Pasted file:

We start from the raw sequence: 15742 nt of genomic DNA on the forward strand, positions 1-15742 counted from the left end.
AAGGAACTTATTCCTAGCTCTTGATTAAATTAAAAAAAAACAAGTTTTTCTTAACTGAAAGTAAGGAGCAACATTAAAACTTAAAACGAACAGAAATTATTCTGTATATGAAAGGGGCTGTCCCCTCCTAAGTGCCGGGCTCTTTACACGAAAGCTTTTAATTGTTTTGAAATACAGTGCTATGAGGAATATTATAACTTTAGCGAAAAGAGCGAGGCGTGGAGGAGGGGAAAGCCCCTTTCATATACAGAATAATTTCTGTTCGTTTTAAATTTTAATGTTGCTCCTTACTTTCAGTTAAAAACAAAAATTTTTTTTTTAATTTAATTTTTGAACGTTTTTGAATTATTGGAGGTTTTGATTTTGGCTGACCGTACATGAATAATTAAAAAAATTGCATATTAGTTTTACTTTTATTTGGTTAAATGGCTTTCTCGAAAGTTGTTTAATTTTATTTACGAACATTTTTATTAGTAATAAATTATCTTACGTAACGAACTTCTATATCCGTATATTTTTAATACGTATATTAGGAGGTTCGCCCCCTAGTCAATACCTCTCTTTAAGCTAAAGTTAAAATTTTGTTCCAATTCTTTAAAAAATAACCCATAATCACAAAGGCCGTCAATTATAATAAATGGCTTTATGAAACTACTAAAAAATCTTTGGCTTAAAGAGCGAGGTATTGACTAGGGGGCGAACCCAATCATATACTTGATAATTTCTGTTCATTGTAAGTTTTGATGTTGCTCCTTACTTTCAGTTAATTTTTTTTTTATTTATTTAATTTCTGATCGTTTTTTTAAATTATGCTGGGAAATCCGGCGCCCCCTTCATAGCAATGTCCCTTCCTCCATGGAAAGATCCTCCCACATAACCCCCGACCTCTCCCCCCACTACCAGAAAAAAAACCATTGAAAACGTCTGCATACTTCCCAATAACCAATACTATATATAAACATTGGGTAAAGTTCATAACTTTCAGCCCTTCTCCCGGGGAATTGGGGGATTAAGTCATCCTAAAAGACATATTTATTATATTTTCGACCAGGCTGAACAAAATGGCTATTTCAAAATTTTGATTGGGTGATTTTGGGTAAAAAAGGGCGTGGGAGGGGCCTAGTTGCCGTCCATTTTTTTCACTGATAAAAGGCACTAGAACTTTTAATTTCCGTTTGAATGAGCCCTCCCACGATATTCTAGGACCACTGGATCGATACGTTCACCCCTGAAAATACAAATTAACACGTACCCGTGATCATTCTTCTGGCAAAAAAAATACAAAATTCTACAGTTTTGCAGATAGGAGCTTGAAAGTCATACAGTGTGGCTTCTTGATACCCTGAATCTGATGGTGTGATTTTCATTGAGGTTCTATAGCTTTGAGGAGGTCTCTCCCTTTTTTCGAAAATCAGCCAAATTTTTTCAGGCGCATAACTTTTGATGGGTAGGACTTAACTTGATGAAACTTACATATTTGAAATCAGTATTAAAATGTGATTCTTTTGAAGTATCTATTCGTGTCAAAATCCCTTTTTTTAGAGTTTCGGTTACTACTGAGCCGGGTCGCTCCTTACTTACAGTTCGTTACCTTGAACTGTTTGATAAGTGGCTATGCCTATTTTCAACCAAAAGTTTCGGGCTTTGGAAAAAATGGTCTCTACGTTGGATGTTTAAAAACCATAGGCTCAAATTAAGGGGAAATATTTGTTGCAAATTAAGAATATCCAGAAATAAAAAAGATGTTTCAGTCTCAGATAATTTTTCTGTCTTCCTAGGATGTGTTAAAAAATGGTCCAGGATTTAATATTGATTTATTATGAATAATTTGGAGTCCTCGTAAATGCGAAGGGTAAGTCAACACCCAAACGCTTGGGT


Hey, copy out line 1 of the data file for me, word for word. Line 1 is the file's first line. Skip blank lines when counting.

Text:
We start from the raw sequence: 15742 nt of genomic DNA on the forward strand, positions 1-15742 counted from the left end.